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In an effort to keep prices down and sales up, TV companies are pushing TVs with "fake" refresh rates. Know your terms and tech to make sure you're really getting what you think you're paying for.
A reader asks why his TV won't display 240 Hz. Geoff Morrison helps him out.
The Sanyo PLV-Z3000 projector costs around $2,500 and offers 120Hz processing, making it a good deal in the 1080p projector space.
The Roku TVs introduced at CES in January are now available for preorder. In addition to offering our favorite streaming platform built right into the TVs, the initial wave of models is priced even lower than mainstays like Vizio.
HD has been around for 15-odd years, and during that time TV makers have introduced numerous technologies and extras to entice you to buy a new one. Here are our least favorite.
Once you’ve got the basics (contrast, brightness, color, etc.) set, there are still dozens of adjustments on your TV. What do they mean, and what’s the right setting? I’m glad you asked.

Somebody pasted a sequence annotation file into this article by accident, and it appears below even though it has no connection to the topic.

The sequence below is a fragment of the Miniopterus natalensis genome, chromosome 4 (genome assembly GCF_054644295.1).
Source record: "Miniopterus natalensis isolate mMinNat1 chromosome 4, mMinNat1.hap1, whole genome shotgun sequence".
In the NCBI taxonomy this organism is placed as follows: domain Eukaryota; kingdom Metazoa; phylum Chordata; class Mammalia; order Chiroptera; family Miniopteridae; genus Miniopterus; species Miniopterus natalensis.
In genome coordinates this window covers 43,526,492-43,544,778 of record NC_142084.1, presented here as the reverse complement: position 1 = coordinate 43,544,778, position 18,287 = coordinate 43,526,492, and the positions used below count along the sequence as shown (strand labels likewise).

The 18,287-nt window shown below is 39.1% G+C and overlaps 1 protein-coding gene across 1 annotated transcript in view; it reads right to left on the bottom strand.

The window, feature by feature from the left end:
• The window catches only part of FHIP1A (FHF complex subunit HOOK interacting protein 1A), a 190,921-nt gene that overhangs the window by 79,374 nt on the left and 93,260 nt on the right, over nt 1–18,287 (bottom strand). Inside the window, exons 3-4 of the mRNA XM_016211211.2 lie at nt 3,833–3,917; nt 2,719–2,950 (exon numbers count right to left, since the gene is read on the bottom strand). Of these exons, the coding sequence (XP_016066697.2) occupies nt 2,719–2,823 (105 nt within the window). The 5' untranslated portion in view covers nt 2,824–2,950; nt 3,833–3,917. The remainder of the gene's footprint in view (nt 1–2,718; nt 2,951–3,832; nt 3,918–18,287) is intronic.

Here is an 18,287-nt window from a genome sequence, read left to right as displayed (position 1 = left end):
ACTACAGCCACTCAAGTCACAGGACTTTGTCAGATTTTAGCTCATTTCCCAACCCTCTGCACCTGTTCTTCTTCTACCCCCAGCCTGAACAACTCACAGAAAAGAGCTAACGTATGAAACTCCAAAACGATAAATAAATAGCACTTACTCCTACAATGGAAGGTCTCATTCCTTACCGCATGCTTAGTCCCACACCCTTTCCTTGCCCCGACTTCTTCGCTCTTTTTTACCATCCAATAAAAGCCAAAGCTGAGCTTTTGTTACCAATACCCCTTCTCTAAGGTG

Vizio has announced the availability of its full line of E-Series TVs, the company's cheapest. Select models feature local dimming, our favorite enhancement for LED LCD TVs, promising great picture for the money.
CNET breaks out the most important things to know when shopping for a new television.
The ominous sounding "black frame insertion" is a method to reduce or eliminate one of the great LED LCD (and current OLED) drawbacks: motion blur. Here's how it works.
As we approach the inevitable end of plasma televisions, can LED LCD really offer comparable picture quality? Perhaps.